#1 They’re Only Self-publishing Because No Publisher Accepted Their Story. Many indie authors skip the agent querying step, preferring to publish on their own time and terms. You have some indie authors who queried agents to no avail and they had no other choice but to self-publish. That does not mean that their future books won’t be accepted by publishers. Some agents could personally love a story, but they won’t take a chance on something that isn’t “marketable” at the time. Being rejected often isn’t because the story lacked quality. Some authors do a bit of querying to see what happens and if no agent or publisher bites, they self-publish when they are ready.
A lot of people view their writing as art, so the idea of having other people controlling how their work gets published turns them off. Never assume someone self-published because they “had” to. Many people choose to. Which brings us to another wrong assumption many people make about indies.
#2 Self-published Books Have Bad Story Telling & Too Many Errors. This is another common myth. I’m not saying there aren’t poorly edited indie books out there, because it does happen. That said, there is a greater number of quality indie books out there are with amazing stories. I’d go so far as saying I prefer reading indie books over traditionally published books. My favourite books of all time are written by indie authors – you’re getting the authentic voice of the writer in the original version they wrote the story in. I can’t think of a better book to read than that! Modern storytelling in the main stream world has become more about fitting a mold and following rules that are created by trends.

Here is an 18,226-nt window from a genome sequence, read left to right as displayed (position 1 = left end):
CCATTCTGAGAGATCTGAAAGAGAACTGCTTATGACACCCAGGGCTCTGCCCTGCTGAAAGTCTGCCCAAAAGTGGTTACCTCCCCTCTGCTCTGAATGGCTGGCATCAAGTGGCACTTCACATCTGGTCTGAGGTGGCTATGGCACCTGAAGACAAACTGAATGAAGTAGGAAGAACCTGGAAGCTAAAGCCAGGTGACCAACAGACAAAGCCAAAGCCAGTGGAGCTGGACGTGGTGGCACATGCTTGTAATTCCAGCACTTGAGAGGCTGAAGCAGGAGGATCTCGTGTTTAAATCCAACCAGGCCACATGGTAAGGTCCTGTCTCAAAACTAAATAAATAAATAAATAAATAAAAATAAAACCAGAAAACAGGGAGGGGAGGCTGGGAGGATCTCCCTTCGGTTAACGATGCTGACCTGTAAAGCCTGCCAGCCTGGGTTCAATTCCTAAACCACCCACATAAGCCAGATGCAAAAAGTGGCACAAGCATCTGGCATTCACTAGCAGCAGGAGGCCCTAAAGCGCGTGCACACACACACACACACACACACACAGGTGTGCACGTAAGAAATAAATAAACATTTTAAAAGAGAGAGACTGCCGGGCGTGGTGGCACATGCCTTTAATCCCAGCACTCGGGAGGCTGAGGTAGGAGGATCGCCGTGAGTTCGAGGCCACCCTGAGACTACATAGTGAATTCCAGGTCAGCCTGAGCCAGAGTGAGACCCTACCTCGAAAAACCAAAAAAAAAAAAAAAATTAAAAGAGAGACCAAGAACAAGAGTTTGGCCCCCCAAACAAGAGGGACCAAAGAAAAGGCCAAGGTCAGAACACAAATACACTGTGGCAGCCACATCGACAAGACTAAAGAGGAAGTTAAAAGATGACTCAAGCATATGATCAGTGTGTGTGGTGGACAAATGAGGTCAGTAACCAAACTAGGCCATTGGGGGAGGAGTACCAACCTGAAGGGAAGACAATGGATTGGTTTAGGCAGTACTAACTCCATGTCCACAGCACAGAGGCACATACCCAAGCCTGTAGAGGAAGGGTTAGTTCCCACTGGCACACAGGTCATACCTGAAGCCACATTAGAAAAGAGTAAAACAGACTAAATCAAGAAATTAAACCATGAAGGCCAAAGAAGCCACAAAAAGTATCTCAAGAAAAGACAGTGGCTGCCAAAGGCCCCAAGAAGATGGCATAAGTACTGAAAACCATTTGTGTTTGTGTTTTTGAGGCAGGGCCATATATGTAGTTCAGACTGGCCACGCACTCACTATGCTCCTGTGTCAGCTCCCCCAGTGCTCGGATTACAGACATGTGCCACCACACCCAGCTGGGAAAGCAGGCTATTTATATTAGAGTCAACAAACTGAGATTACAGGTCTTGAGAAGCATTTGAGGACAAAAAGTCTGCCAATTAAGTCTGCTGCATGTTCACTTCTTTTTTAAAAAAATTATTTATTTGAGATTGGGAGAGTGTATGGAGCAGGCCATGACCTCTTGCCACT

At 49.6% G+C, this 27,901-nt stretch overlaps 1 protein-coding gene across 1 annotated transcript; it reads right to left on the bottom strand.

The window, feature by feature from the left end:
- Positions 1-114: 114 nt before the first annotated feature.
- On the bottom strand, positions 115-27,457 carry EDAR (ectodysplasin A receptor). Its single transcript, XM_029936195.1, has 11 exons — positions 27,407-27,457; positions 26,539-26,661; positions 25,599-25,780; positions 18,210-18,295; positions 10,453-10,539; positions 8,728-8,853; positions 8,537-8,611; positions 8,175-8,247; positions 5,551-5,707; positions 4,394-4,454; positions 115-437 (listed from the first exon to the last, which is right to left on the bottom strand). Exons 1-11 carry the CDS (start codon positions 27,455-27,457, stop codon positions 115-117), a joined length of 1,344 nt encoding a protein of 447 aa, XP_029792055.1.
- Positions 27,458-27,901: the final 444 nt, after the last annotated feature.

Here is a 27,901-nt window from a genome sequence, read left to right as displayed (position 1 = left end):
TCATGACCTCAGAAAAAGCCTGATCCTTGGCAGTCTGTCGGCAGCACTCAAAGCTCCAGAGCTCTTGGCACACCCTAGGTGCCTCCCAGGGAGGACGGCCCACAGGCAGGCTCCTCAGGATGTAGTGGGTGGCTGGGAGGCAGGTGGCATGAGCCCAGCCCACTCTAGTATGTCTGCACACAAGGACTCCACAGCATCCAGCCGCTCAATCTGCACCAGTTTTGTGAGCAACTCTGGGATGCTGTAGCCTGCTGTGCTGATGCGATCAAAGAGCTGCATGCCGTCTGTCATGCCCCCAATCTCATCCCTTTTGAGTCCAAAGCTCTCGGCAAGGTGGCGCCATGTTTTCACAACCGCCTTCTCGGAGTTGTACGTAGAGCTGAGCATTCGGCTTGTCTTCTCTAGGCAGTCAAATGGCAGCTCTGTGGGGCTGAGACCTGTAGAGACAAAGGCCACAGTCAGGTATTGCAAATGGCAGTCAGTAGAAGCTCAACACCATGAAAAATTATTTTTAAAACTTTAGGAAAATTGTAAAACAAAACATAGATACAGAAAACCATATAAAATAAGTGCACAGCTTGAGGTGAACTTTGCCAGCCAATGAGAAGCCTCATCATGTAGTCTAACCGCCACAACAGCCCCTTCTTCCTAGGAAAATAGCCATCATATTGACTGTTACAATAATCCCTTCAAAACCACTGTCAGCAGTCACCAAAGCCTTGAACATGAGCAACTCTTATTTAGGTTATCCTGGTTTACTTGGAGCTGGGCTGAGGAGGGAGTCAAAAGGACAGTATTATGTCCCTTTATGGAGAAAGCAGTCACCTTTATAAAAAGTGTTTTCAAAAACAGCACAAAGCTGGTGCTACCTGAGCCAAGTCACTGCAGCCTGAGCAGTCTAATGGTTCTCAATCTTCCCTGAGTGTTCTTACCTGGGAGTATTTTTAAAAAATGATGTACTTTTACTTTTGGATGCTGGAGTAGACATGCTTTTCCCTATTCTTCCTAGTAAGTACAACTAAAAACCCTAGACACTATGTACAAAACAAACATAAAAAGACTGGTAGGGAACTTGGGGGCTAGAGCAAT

In regards to errors, traditionally published books also contain typos in the final product – and publishers are constantly editing and re-submitting books as these errors are brought to light by readers. Indie authors, on the other hand, need to fix the error themselves often through noticing it themselves in the final product or after a reader alerted them of the error.
My thought is this: If you’re sitting there counting every typo or error in a book, you’re either not engaged in the story or you have a bias against the author so you’re seeing everything through a critical eye. That’s no fun. I’d rather read a book with 25 errors in it that I highly enjoy than a perfectly edited story that doesn’t excite me.
#3 If An Indie Author Has Published 10+ Books, They’re Rich. I don’t blame people for making this assumption, but it isn’t correct. Having many published books on Amazon, even if some are best sellers, doesn’t mean the author is making a high income. All the marketing and promotion work is on the indie author – and they work darn hard for often very little financial gain. One person recently told me that I was in the rich & famous crowd (It might have been a bit tongue in cheek, to be fair), but it freaked me out a little to think that some people might believe I’m in the rich author category. That is certainly not the case. I’m representative of the working class person. I do try to have a competent, artsy, professional vibe on my social media platforms, but I don’t make much money off my books at this point.
Never assume that someone who *looks* successful is successful. Instagram and Twitter is only a small snapshot of someone’s real life. Many indie authors work full-time jobs alongside their writing. Of course, the more books you write, the greater your chances to attract repeat readers and get discovered.